NB: This version is taken from the original 2014 release…

The Book of Love is no more than a sketch, a naive pop tune with clichéd lyrics and an annoying, overlong play out, and next up, Soteriology, the study of religious doctrines of salvation, is a plodding hymn, complete with a dull church organ accompaniment. It takes a leap of faith to get past these two tracks, but the listener is rewarded by the second long-form song Helen and Simon Magus. This is another song inspired by Greek mythology. A gentle opening passage builds up gradually before Jacob unleashes a rare, melodic, electric guitar solo. The extended instrumental passage in the middle section showcases some interesting interplay by the electric side of the band before the acoustic folk side takes over again and the song ends with a spoken word poem. This isn’t the quality of music that will bowl you over instantly, but it’s a thoughtful and well executed piece of prog theatre that definitely gave me a sense that there is much more to come from the band.

Thirteen Days is the most interesting of the shorter songs, a Steve Hackett inspired acoustic number featuring flute and the charming vocals of Asa Eklund. It’s a highly effective contrast to the darker, longer tracks, and a sign that Jacob also has that in his locker, despite the much weaker examples earlier on in the set.

The album closes with A Strange Procession… and A Dance of Shadows. This epic two-parter begins with a doom-laden, drum and organ instrumental lament, the melody from which carries over to the second part, picked out first on piano and then on electric guitar. The short song that emerges from the soundscape is a delightful way to shine some light against the darker shades. For those familiar with Steve Rothery’s first solo project The Wishing Tree, the ‘vibe’ here is similar, but before we get too comfortable, Jacob presents another ambitious and ever more discordant instrumental passage, moving into King Crimson territory, before the song returns and plays the album out to a close.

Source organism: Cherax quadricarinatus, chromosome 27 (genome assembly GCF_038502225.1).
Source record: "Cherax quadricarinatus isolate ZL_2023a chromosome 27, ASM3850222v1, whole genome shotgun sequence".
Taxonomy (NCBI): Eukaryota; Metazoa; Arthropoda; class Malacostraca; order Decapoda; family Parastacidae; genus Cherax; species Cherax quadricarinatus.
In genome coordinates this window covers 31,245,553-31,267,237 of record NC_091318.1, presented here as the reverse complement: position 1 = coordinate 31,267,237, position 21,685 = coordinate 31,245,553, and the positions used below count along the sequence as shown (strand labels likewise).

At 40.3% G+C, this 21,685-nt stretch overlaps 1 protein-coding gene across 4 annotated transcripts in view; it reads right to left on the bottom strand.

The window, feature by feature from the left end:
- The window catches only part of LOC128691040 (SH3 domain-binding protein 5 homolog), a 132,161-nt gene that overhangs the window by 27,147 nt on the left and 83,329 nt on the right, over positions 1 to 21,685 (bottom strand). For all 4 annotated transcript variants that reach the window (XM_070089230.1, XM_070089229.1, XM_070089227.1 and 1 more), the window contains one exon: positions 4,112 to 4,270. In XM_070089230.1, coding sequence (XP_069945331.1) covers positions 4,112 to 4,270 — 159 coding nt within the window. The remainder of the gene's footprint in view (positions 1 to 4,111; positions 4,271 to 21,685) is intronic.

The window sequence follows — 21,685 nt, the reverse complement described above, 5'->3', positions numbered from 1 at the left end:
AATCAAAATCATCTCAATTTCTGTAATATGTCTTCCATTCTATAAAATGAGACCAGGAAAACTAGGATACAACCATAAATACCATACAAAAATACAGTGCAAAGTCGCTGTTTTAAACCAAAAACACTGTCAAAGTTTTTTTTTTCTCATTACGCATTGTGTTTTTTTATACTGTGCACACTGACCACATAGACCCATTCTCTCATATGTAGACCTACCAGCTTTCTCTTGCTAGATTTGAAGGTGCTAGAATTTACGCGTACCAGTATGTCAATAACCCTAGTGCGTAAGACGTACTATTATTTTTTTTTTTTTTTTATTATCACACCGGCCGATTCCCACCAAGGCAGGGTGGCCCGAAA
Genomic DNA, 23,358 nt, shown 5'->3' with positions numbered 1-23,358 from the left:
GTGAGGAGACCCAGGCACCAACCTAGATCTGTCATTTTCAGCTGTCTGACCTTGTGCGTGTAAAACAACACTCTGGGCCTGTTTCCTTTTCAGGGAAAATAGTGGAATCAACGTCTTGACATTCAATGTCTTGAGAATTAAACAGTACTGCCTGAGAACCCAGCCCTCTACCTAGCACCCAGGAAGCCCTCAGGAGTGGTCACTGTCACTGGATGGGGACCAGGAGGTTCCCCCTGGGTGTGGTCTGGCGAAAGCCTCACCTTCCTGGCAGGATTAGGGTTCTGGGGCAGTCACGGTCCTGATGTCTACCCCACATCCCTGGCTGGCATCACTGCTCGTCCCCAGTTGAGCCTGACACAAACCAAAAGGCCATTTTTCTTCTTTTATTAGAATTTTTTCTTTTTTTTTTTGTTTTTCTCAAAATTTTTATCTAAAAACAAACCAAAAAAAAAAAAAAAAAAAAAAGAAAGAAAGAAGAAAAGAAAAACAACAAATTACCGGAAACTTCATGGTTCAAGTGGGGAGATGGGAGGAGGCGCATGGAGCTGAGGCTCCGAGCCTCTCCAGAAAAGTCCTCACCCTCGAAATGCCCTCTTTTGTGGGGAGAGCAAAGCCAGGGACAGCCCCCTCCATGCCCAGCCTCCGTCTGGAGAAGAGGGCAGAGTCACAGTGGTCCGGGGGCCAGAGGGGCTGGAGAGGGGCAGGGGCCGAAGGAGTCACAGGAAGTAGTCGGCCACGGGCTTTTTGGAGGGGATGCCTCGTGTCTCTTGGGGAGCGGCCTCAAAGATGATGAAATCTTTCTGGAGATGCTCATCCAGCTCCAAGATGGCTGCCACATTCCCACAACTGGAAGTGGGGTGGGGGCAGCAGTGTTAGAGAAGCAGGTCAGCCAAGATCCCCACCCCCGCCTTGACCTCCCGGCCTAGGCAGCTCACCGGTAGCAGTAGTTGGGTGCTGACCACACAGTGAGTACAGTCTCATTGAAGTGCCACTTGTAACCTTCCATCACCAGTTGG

Followers of the band will be delighted at this opportunity to hear the album afresh and Karisma are doing a great job of supporting the restoration of White Willow’s catalogue and celebrating the talent of Jacob Holm-Lupo. If you are new to the band and would rather jump in at the more mature stage of the band’s progression I would recommend starting off with Terminal Twilight from 2011, which also has the bonus of a guest appearance from Tim Bowness, whose voice fits perfectly with the laid-back folky elements of White Willow’s intriguing mix of shadows and light.

In Billboard’s “Guide to Progressive Music”, the band was named “one of the most significant progressive groups of the current era” and whilst we can all enjoy debating that claim I can certainly recommend that you take an opportunity to listen and make up your own mind.

01. Leaving The House Of Thanatos (8:06)
02. The Book Of Love (4:56)
03. Soteriology (5:05)
04. Helen And Simon Magus (9:16)
05. Thirteen Days (2:50)
06. A Strange Procession… (4:07)
07. A Dance Of Shadows (13:52)

Total Time – 48:12

Sylvia Erichsen – Vocals
Jacob Holm-Lupo – Acoustic & Electric Guitars, Organ (6)
Jan Tariq Rahman – Piano, Mellotron, Hammond Organ, Synthesizers, Theremin, Vocals
Frode Lia – Bass
Mattias Olsson – Drums, Percussion
~ With:
Teresa Aslanian – Spoken Word (4)
Åsa Eklund – Vocals (5)
Audun Kjus – Flute (2 & 4)

Record Label: Karisma Records
Country of Origin: Norway
Date of Release: 12th April 2024